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Rebellious student by Robert Genn

Rebellious student
by Robert Genn

Yesterday, Richard Alm of Vancouver, B.C. wrote, "I recently completed 151 of the 300 11" x 14"s you requested as part of the "Genn School of Go-To-Your-Room." I'm getting very itchy to do some larger ones. Do you permit making larger ones from the better of your smaller ones before the 300 have been completed?"

Thanks, Richard. When we last spoke I also suggested you follow your nose and don't pay too much attention to any instructor, including me. I thought I also implied that those small paintings might be done concomitantly with any other work you might have in mind. If I missed this point, I apologize. We've put a selection of Richard's sketches at the top of the current clickback.

As an artist I believe in free will--but I also believe in preparatory exercises. Whether a series of exploratory roughs, comps, a-painting-a-day, or thumbnails before a more ambitious project, sketches pave the way to professionalism. Here's a reminder of what sketches can do for you:

+ Make your mistakes smaller, not larger.

+ By including "notan" sketches (simple black and white patterns) you learn to find better compositions.

+ Discover the best angles, aspects and forms of a subject.

+ Learn to work fresher and looser so you'll have less investment and obligation.

+ Ask yourself, "What could be?" and have more fun wherever you go.

+ Make more sense of your visual world and its manifestation in your art. Preparatory sketches help you understand what you are trying to do while helping you to feel less precious about your work.

Small works tend to be automatically stronger. For one thing they seem to more easily take up the whole picture plane. Further, you need not make your smaller works too comprehensive (This may be a problem with your sketches, Richard--they look like they're trying to burst their britches and become larger paintings). Being a basically contrary person myself, I find it useful to ask, "What do I want to do today?" A sketch in the cold grey light of dawn often takes just a few minutes to find the way. Big, small, difficult, easy--the day's karma appears like a genie. Then there's nothing to it but to do it.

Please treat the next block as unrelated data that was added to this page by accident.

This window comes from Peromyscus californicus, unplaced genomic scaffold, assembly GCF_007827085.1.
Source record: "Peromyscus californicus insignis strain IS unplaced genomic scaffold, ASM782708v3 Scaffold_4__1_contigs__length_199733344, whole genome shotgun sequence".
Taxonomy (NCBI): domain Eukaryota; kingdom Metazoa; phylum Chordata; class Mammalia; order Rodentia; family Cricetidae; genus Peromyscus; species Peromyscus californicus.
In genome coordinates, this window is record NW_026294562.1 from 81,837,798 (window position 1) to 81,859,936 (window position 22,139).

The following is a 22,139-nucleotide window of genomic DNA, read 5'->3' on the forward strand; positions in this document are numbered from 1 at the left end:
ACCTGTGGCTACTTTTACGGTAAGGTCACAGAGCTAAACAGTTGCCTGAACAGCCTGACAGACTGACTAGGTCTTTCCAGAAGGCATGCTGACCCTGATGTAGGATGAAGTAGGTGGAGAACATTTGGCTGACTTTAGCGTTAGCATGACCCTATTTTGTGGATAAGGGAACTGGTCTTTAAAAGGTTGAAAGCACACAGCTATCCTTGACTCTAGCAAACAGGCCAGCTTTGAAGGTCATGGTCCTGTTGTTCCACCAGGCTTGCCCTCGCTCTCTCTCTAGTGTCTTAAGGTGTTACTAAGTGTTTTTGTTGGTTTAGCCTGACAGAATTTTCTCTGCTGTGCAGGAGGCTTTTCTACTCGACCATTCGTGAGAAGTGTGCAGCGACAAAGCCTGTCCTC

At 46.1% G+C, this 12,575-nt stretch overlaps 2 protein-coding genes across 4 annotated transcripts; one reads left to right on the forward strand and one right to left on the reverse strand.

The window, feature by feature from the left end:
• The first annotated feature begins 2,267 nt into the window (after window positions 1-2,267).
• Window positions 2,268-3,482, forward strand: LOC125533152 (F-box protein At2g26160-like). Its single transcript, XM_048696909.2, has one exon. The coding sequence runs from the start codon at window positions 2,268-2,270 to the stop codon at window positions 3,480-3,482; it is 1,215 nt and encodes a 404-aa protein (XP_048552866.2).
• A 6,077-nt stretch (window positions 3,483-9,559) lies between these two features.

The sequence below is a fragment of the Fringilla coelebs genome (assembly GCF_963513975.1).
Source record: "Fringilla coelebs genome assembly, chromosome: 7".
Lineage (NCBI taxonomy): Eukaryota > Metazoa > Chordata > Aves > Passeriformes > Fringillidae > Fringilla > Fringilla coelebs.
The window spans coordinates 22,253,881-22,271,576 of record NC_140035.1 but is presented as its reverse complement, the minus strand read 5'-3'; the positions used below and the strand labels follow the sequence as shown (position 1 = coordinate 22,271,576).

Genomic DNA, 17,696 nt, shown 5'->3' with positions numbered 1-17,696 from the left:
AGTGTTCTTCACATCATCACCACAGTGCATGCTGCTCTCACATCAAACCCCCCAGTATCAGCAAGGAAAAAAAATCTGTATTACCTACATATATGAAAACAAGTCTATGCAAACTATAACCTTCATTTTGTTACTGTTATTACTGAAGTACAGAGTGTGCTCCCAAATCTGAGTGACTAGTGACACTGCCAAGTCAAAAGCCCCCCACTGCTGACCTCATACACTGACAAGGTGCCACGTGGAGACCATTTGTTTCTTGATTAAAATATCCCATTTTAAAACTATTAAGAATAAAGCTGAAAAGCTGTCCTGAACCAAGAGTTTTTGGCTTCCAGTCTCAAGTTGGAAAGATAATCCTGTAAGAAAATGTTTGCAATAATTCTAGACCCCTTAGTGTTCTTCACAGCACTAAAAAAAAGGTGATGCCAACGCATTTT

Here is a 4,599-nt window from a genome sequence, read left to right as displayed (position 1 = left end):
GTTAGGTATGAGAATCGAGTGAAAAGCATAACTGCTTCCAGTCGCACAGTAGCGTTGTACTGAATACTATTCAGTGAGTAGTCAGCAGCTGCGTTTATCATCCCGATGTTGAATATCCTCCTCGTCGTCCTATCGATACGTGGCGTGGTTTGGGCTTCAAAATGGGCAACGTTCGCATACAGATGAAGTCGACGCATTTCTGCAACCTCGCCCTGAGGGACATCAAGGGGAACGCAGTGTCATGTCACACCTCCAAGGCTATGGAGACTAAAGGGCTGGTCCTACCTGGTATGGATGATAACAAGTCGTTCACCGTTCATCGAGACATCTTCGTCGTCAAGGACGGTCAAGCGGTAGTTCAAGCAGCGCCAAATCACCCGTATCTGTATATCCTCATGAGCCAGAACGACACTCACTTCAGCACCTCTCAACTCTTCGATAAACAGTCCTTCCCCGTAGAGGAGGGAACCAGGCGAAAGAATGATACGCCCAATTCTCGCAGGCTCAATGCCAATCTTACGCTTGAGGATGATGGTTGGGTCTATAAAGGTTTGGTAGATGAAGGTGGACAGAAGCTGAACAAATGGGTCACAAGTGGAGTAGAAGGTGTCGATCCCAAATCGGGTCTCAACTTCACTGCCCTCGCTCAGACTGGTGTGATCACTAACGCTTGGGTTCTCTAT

Best regards,


PS: "Forewarned, forearmed; to be prepared is half the victory." (Miguel de Cervantes) "Failure to prepare is preparing to fail." (Benjamin Franklin)

Esoterica: Life is an exercise, but it's not a rehearsal. Many artists find that the sketch stage is just as vital and rewarding as the magnum opus that comes later. Sketches, to the dismay of many artists, may even be superior in quality. Particularly in rough form, it's important to cave in to your most expedient inclinations, happiest pathways and most endearing sensibilities. "Preparation does not take away any of the enthusiasm of the final painting. In fact, the preliminaries in color and tonal studies free up the artist for an unbridled yet focused trip to the finish." (Harley Brown)


Robert Genn has given ARTAZINE permission to post from his twice-weekly newsletter. For more of his artistic insights, visit his blog at www.painterspost.com.

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